Take the 2-minute tour ×
Electrical Engineering Stack Exchange is a question and answer site for electronics and electrical engineering professionals, students, and enthusiasts. It's 100% free, no registration required.

I want to design a low pass filter with common-mode choke that has a cutoff frequency of 100 Hz. This is going to be used in a bus 24V DC power system that will deliver 10A to the load. I want to use it to clear EMI, RF interference and noises. Since there is no AC line in a bus, 50 or 60 Hz noise will be no problem.

  1. Will Butterworth LC pi filter be a good choice?
  2. If so, I was given 470uH and 1.8mH common-mode chokes. How to calculate capacitor values?
  3. Will ouput impedance of the filter matter?
share|improve this question
    
Is it AC power that you are providing? Might be helpful to provide a little bit more detail about what the power is. –  Kellenjb Oct 4 '11 at 14:00
    
Ops sorry, it is DC. Let me edit. –  abdullah kahraman Oct 4 '11 at 14:05
2  
You could add also some specifics about the other parameters: it's more important a narrow transition band or a good linearity in the passing band? How complicated can it be? How much power (this is very important IMHO) could the suppressed band have? This affect the power that are you going to dissipate in the filter, so it's important. –  clabacchio Feb 23 '12 at 12:48

1 Answer 1

CM chokes on AC primary inputs serve in both directions to... 1) prevent conducted noise from device or circuit pulse currents from coupling back into AC source and in turn causing radiated noise via AC power cable. (CE/FCC conducted emissions spec.) 2) reduce switch mode noise from other devices causing ingress noise interference to this device In general range of frequencies of concern are 10KHz to 1MHz NOT 100 Hz, as this would yield huge passive values in filter. (read cost over-kill)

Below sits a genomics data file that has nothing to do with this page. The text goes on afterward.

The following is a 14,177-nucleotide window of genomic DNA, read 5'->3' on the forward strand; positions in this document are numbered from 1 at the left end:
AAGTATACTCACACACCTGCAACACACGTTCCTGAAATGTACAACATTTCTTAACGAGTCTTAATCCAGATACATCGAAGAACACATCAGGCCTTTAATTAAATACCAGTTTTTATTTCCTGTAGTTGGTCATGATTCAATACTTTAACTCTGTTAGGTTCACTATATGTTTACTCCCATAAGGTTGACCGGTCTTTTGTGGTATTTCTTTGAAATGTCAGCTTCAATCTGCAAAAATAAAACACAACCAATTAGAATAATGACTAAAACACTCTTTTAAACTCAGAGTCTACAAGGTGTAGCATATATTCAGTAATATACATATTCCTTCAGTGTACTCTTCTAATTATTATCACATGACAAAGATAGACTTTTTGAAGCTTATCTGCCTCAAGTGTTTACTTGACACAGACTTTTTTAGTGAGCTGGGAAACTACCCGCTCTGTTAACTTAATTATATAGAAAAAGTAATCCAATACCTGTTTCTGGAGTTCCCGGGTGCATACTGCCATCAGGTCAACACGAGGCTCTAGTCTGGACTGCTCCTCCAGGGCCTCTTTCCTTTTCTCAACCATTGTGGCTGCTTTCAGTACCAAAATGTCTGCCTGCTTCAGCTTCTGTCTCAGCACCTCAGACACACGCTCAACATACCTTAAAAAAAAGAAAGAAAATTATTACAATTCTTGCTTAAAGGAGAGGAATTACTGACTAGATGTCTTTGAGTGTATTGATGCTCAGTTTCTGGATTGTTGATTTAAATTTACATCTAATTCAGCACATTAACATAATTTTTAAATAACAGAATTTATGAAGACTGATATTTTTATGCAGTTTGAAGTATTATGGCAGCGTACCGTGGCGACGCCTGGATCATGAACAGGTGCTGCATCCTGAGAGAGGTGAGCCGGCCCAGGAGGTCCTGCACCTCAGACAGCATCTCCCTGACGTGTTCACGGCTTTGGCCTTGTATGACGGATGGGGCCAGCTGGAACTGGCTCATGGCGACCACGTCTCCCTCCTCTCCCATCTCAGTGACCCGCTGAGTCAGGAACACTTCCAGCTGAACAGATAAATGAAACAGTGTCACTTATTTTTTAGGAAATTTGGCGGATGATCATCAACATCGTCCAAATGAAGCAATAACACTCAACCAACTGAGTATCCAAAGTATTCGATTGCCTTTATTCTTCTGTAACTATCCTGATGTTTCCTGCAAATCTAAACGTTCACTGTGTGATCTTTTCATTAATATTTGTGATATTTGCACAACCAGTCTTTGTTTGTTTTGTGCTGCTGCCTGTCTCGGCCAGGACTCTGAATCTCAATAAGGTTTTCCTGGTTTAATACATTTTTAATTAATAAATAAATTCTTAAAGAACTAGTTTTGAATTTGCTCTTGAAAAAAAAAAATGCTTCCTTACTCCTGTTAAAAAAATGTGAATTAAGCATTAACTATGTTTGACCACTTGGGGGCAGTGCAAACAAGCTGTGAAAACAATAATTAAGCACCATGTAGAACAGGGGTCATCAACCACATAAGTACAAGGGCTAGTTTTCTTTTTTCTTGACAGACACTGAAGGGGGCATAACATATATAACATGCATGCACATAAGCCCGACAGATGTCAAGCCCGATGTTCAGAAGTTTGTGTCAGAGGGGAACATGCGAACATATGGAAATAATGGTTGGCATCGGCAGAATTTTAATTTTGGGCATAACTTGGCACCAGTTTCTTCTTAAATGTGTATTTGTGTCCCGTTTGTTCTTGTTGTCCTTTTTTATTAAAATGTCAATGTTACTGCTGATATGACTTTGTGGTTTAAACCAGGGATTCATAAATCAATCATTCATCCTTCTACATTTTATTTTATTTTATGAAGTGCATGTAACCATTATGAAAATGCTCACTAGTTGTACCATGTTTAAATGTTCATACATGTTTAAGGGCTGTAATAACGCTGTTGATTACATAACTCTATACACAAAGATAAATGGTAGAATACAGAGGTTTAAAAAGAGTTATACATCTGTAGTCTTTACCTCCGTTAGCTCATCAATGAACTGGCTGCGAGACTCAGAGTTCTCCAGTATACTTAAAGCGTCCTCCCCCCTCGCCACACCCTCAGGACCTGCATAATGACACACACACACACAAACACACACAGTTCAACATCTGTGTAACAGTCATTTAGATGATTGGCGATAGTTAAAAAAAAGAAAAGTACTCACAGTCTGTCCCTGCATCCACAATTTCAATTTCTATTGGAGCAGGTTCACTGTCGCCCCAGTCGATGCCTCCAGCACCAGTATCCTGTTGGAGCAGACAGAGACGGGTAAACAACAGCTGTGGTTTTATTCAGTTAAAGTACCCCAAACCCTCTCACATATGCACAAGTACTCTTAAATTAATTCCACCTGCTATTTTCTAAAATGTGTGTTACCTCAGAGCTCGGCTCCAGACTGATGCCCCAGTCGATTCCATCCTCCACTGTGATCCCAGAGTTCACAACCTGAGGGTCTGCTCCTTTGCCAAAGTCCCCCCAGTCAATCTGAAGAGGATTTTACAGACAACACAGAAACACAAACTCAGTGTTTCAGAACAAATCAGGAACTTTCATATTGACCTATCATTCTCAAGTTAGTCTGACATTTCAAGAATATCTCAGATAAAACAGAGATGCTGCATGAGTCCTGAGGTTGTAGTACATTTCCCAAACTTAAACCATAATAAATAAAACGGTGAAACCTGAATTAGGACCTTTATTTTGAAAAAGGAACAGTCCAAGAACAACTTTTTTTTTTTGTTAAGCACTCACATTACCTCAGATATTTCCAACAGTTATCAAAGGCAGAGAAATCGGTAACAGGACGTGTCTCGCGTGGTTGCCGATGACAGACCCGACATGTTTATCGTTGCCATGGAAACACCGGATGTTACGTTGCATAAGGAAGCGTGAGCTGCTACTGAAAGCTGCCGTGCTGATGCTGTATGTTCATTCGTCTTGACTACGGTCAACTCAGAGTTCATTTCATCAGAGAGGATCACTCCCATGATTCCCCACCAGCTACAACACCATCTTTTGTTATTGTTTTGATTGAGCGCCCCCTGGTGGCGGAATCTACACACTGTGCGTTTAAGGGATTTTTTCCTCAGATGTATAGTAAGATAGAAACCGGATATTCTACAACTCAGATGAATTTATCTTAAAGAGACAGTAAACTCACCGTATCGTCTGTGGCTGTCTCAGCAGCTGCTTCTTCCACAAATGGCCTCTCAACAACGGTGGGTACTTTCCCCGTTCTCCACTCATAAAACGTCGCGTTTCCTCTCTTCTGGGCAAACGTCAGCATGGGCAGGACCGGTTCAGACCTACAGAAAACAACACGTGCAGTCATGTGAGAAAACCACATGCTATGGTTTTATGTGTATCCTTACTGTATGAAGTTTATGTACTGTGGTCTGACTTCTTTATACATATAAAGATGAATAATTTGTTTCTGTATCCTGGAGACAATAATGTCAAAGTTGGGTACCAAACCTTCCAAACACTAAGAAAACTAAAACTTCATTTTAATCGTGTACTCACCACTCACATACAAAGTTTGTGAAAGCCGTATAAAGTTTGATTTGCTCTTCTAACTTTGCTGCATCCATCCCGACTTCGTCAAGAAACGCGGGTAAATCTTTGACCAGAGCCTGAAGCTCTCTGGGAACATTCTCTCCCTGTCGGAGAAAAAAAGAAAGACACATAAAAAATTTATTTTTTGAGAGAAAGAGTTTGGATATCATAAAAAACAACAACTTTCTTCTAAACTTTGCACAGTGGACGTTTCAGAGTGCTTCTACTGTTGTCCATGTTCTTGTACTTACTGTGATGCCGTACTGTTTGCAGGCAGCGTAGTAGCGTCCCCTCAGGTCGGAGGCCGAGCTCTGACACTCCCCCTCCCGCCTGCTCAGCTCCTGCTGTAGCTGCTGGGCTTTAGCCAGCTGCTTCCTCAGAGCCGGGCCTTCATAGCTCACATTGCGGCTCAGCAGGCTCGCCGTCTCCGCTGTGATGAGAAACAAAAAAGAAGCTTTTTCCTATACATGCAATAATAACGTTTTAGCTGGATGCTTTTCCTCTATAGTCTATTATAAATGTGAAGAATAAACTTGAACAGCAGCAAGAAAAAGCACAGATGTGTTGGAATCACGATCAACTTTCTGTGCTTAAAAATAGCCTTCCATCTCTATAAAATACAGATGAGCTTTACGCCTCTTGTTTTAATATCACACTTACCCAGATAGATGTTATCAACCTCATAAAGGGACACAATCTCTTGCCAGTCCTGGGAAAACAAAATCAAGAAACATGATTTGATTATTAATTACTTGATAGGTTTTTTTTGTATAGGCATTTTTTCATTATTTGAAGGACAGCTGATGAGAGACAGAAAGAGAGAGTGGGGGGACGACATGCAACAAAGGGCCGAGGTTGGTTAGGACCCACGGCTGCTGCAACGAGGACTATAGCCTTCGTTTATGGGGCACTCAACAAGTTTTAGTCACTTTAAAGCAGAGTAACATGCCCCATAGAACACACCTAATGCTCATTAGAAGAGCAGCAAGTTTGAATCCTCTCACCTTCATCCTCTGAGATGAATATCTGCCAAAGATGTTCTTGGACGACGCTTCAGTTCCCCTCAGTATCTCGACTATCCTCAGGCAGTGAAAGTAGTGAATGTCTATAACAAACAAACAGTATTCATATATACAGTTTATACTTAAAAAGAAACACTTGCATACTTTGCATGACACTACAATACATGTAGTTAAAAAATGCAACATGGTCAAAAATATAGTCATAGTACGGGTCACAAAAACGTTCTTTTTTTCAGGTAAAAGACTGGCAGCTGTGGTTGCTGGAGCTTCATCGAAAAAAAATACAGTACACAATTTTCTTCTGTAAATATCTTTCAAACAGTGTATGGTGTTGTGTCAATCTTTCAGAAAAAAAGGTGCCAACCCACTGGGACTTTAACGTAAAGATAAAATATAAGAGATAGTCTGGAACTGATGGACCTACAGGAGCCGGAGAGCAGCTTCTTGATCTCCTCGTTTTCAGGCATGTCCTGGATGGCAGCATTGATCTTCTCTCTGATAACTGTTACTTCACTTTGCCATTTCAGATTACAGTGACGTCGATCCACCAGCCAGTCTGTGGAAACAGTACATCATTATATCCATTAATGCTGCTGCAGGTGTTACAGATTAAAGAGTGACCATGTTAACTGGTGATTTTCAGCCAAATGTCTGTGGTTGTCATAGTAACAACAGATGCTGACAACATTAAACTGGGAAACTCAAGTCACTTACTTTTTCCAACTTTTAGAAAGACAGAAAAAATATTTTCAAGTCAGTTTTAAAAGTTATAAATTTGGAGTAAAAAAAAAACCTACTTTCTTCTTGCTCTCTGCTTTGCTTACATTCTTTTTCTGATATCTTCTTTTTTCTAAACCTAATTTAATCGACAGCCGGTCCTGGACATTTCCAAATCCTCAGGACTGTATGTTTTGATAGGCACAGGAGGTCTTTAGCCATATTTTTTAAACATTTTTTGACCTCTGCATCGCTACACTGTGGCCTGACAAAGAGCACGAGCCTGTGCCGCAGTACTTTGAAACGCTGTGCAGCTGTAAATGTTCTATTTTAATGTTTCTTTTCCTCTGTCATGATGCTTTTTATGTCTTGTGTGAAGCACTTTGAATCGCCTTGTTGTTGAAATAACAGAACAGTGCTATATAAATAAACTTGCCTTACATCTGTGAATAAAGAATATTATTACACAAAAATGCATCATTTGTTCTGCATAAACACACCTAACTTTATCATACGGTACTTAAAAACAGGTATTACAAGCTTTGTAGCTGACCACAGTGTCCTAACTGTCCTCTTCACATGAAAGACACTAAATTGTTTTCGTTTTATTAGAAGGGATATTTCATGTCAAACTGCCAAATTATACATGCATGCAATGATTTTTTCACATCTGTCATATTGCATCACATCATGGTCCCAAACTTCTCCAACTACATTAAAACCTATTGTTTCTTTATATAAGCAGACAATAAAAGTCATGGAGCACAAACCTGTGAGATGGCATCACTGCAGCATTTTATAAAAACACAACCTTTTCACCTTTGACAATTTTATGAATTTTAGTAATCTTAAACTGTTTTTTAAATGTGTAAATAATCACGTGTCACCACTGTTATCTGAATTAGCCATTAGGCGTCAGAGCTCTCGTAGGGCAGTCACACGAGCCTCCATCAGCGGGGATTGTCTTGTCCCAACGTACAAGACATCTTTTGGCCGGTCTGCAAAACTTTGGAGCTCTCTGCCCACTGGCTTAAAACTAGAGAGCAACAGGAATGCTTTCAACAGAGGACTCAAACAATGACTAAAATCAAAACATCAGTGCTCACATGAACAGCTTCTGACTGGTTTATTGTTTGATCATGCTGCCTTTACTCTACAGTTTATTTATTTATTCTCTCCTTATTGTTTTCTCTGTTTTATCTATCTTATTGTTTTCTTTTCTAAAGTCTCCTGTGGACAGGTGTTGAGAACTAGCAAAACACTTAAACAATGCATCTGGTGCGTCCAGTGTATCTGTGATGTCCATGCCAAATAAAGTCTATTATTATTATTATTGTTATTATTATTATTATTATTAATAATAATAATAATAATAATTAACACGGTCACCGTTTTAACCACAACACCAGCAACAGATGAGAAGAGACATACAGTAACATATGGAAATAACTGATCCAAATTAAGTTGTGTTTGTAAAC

Generally this is handled by using high impedance, high permeability CM ferrite wire wound in a compact part with small high voltage caps that if connected to ground must not exceed leakage currents for Common mode AC test for ground fault leakage safety tests ( CE/UL test usually 0.5mA max leakage typ much less.)

share|improve this answer

Your Answer

 
discard

By posting your answer, you agree to the privacy policy and terms of service.

Not the answer you're looking for? Browse other questions tagged or ask your own question.